The Colorado Rapids are rolling, drawing or winning their last four games. Saturday’s win provided a massive three points against one of the best teams in the league.
On a beautiful Colorado afternoon, the Rapids defeated Toronto, the reigning MLS champions, 2-0. The boys in burgundy took an incredibly early lead thanks to the first MLS career goal from Jack Price, a central midfielder acquired from Wolverhampton Wanderers. In only the second minute, right wingback Kip Colvey sent a low cross into the box that was cleared conveniently to Price. Price showed awareness and patience to take a touch towards the goal before banging it into the lower left side netting past Toronto goalkeeper and former Rapid Clint Irwin.
Multiple times this season, the Rapids have conceded late-game goals that either relinquished a lead, or broke a tie in favor of the opposition. Not against Toronto. The Rapids kept their foot on the gas pedal the entirety of the game, creating chances and capitalizing on scoring opportunities. Price spoke about the difference after halftime in the Toronto match, compared to their previous matches.
“When we went 1-0 up at halftime, the gaffer said, ‘people are doubting us, saying we are going to concede goals, give late goals,’ which we have,” Price said. “We proved them wrong [Saturday], which is good.”
In the 78th minute, Rapids striker Dominique Badji attacked the left side of the box and was fouled by Liam Fraser just before looking to score. Instead of taking the penalty himself, he handed the responsibility to Shkelzen Gashi, designated player for the Rapids who had just come on in his first game of the season after battling a multitude of injuries. Badji showed his confidence in Gashi to complete the scoring chance and Gashi executed brilliantly, scoring the penalty and celebrating in style,
Rapids manager Anthony Hudson revealed what he thinks is the reason for his team’s stellar play as of late.
“I think it’s belief, familiarity, cohesion, and players now understanding and recognizing we’ve had a couple of lessons against different types of teams,” Hudson said. “We’re progressing. We’re a threat going forward, and I think it’s coming with belief.”
Confidence and belief in themselves is paying dividends for the club. With the highest goal difference in the Western Conference and an unbeaten record at home, the Rapids are proving they can be a serious playoff contender. After the game, Price discussed the team’s cohesion and work ethic, and its positive consequences.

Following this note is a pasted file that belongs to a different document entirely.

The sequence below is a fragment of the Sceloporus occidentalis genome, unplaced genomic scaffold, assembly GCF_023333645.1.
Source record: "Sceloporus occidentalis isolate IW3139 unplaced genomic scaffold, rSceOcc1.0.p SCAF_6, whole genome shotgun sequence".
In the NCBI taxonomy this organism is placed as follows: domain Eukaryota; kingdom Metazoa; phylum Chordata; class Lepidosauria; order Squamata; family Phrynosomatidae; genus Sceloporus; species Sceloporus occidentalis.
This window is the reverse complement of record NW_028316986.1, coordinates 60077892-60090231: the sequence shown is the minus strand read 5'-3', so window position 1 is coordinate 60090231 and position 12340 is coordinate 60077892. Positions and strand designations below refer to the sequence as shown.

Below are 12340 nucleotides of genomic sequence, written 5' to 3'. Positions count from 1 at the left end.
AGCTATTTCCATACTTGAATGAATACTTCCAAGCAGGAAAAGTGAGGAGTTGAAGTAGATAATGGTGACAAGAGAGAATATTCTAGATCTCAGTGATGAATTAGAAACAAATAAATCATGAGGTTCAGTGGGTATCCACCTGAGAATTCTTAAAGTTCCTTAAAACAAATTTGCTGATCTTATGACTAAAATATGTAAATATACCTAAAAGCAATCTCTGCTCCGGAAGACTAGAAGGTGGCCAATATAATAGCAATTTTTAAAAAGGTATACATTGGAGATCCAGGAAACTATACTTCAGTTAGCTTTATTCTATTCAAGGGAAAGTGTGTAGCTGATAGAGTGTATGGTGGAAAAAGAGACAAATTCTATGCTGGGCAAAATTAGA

“We’re getting results now,” Price said. “The lads are working hard for each other every day in training and in games. I think we are a tight-knit group. As you can see, we’re sticking by each other out there, and it’s proving.”
An impressive display of unselfishness Saturday occurred after Badji drew a penalty late in the game. Instead of taking the penalty himself with a chance to increase his goal tally, he gave it to Gashi, who battled injuries all season up until this point. Badji wanted his teammate to have a memorable season debut. Price spoke about the altruistic move by Badji. “Badji could have took that himself,” Price said. “He’s got four [goals] this season and he could’ve had five. It just shows the team’s together, not selfish.”
Hudson added to Price’s sentiments on the team’s camaraderie. “The biggest thing is we have a group of players that are playing for each other,” Hudson said. “What we are seeing is a team that is working well together. We’re not a team of individuals. We have good players that are playing to a certain style and system. They’re all stepping up and fulfilling their role within that system as well.”
The Colorado Rapids travel over the Rocky Mountains to face division rival Real Salt Lake, who sit just one position and one point below them in the West. It will be the first time Enzo Martinez, who was drafted by RSL in 2012, plays at Rio Tinto stadium in Rapids colors. Considering their chemistry and style of play in the last month, it’s safe to say the Rapids will have Martinez’s back as he returns to his former stomping grounds.